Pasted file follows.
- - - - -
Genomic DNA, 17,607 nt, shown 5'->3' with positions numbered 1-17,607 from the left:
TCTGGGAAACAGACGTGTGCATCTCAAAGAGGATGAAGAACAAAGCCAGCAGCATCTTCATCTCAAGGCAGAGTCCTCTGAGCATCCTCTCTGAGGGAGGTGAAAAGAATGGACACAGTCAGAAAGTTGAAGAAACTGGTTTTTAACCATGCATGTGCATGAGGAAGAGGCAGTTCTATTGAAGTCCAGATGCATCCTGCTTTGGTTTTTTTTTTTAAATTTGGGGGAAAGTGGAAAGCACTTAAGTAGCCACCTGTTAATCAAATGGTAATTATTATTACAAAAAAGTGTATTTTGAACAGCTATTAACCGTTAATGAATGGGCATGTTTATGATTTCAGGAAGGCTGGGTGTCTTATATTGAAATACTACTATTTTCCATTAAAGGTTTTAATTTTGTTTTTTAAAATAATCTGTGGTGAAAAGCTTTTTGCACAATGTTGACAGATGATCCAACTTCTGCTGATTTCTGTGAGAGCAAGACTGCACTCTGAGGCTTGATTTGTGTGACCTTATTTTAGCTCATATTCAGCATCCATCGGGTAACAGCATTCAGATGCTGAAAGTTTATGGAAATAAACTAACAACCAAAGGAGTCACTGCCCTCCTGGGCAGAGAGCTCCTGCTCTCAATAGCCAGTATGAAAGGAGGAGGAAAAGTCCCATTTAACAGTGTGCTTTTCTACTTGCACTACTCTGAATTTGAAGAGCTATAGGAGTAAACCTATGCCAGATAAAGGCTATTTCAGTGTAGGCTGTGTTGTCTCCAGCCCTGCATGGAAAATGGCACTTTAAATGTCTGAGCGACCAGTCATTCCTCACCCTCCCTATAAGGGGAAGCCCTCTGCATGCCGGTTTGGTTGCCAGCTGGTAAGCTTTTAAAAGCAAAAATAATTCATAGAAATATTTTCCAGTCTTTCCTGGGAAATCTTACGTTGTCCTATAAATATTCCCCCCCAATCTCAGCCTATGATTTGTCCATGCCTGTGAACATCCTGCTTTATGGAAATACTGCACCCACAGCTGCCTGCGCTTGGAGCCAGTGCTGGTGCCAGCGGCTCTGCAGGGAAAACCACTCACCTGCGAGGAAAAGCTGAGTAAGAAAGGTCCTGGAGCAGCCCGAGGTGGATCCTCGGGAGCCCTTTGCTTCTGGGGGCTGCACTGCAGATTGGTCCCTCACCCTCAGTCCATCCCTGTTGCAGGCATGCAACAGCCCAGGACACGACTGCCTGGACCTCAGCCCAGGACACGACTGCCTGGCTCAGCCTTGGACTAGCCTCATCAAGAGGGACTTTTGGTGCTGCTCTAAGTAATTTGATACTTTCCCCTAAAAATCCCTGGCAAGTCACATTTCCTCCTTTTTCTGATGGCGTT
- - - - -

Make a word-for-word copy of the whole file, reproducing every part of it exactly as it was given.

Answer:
Genomic DNA, 17,607 nt, shown 5'->3' with positions numbered 1-17,607 from the left:
TCTGGGAAACAGACGTGTGCATCTCAAAGAGGATGAAGAACAAAGCCAGCAGCATCTTCATCTCAAGGCAGAGTCCTCTGAGCATCCTCTCTGAGGGAGGTGAAAAGAATGGACACAGTCAGAAAGTTGAAGAAACTGGTTTTTAACCATGCATGTGCATGAGGAAGAGGCAGTTCTATTGAAGTCCAGATGCATCCTGCTTTGGTTTTTTTTTTTAAATTTGGGGGAAAGTGGAAAGCACTTAAGTAGCCACCTGTTAATCAAATGGTAATTATTATTACAAAAAAGTGTATTTTGAACAGCTATTAACCGTTAATGAATGGGCATGTTTATGATTTCAGGAAGGCTGGGTGTCTTATATTGAAATACTACTATTTTCCATTAAAGGTTTTAATTTTGTTTTTTAAAATAATCTGTGGTGAAAAGCTTTTTGCACAATGTTGACAGATGATCCAACTTCTGCTGATTTCTGTGAGAGCAAGACTGCACTCTGAGGCTTGATTTGTGTGACCTTATTTTAGCTCATATTCAGCATCCATCGGGTAACAGCATTCAGATGCTGAAAGTTTATGGAAATAAACTAACAACCAAAGGAGTCACTGCCCTCCTGGGCAGAGAGCTCCTGCTCTCAATAGCCAGTATGAAAGGAGGAGGAAAAGTCCCATTTAACAGTGTGCTTTTCTACTTGCACTACTCTGAATTTGAAGAGCTATAGGAGTAAACCTATGCCAGATAAAGGCTATTTCAGTGTAGGCTGTGTTGTCTCCAGCCCTGCATGGAAAATGGCACTTTAAATGTCTGAGCGACCAGTCATTCCTCACCCTCCCTATAAGGGGAAGCCCTCTGCATGCCGGTTTGGTTGCCAGCTGGTAAGCTTTTAAAAGCAAAAATAATTCATAGAAATATTTTCCAGTCTTTCCTGGGAAATCTTACGTTGTCCTATAAATATTCCCCCCCAATCTCAGCCTATGATTTGTCCATGCCTGTGAACATCCTGCTTTATGGAAATACTGCACCCACAGCTGCCTGCGCTTGGAGCCAGTGCTGGTGCCAGCGGCTCTGCAGGGAAAACCACTCACCTGCGAGGAAAAGCTGAGTAAGAAAGGTCCTGGAGCAGCCCGAGGTGGATCCTCGGGAGCCCTTTGCTTCTGGGGGCTGCACTGCAGATTGGTCCCTCACCCTCAGTCCATCCCTGTTGCAGGCATGCAACAGCCCAGGACACGACTGCCTGGACCTCAGCCCAGGACACGACTGCCTGGCTCAGCCTTGGACTAGCCTCATCAAGAGGGACTTTTGGTGCTGCTCTAAGTAATTTGATACTTTCCCCTAAAAATCCCTGGCAAGTCACATTTCCTCCTTTTTCTGATGGCGTT